New Medicaid Managed Care Proposed Rule Is Out
On May 26, the Centers for Medicaid and Medicare Services (CMS) released a long-awaited proposed rule that seeks to modernize the regulatory framework governing Medicaid managed care plans. The proposed rule aims to increase efficiency in the managed care program for providers, enrollees, and health plans, while maintaining consumer protections.
A steadily increasing number of Medicaid enrollees receive all or some of their care through private managed care plans. In fact, more than half of all Medicaid beneficiaries are currently enrolled in a managed care plan. And enrollment isn’t the only thing expanding in Medicaid managed care; the types of services offered through managed care are growing. More states are now choosing to provide Medicaid services that were traditionally only delivered through fee-for-service (like long-term services and support like adult day care and home health aide services) through managed care.
Since the rule was last updated in 2002, the health care landscape has changed tremendously both within and outside the Medicaid program. The proposed rule aims to improve Medicaid managed care for enrollees and participating health plans by aligning rules on appeals, medical loss ratio requirements, and enrollment (among others areas) with Medicare Advantage and qualified health plans offered in the marketplace. Increased regulatory alignment can serve to ease enrollee transitions from one source of coverage to another and make oversight and compliance simpler for plans and the government.
The rule, which will be published in the Federal Register on June 1, has a 60-day comment period (comments are due August 1 and can be submitted electronically through regulations.gov). Families USA will review and comment on the proposed rule.
Highlights for consumer advocates include:
Provider network adequacy: The proposed rule would implement time and distance standards for primary and certain specialty care providers. This would limit how far a plan can require one of its enrollees to travel before agreeing to cover care from an out-of-network provider (considering it “in-network”). Families USA will draw on its extensive work in the private market when commenting on the rule’s network adequacy requirements.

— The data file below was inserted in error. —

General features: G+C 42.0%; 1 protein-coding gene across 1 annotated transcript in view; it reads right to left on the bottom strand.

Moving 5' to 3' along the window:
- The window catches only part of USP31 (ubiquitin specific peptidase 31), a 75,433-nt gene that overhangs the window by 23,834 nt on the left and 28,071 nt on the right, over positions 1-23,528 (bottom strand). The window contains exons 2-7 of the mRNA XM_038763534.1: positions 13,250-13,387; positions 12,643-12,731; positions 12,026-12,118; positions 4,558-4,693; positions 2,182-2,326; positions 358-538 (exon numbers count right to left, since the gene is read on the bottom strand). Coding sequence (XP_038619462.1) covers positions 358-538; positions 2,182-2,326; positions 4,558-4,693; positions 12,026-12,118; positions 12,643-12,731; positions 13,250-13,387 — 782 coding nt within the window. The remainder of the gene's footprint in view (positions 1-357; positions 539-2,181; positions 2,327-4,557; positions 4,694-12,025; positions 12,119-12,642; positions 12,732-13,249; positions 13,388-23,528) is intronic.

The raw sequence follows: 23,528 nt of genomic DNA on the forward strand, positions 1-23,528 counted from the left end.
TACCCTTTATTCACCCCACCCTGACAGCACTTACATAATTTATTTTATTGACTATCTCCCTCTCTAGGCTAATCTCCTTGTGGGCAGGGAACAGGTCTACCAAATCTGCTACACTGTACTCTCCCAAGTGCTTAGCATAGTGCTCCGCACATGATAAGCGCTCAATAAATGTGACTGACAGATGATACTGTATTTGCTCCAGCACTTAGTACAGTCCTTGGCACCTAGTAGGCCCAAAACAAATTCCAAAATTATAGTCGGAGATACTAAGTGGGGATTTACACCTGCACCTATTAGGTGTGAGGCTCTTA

Care coordination: The proposed rule seeks to improve managed care plans’ care coordination role by setting new standards for treatment plans and health risk assessments. Plans would be required to coordinate and facilitate transitions between care settings (for example, from a hospital to a nursing home) and would be encouraged to ensure enrollees complete a health risk assessment within 90 days of enrollment.
Enrollment: There are currently few minimum requirements related to plan enrollment processes. The proposed rule would establish a 14-day plan selection period to allow Medicaid eligible individuals time to evaluate plan options and would establish an independent options counselor to assist consumers in their choice.
Quality: The rule proposes an updated regulatory structure to improve quality and support delivery system reform. This includes enhanced state and federal quality review, as well as a star quality rating system for enrollees, similar to that for Medicare Advantage.
For more information, visit medicaid.gov/medicaid-chip-program-information/by-topics/delivery-systems/managed-care/managed-care-site.html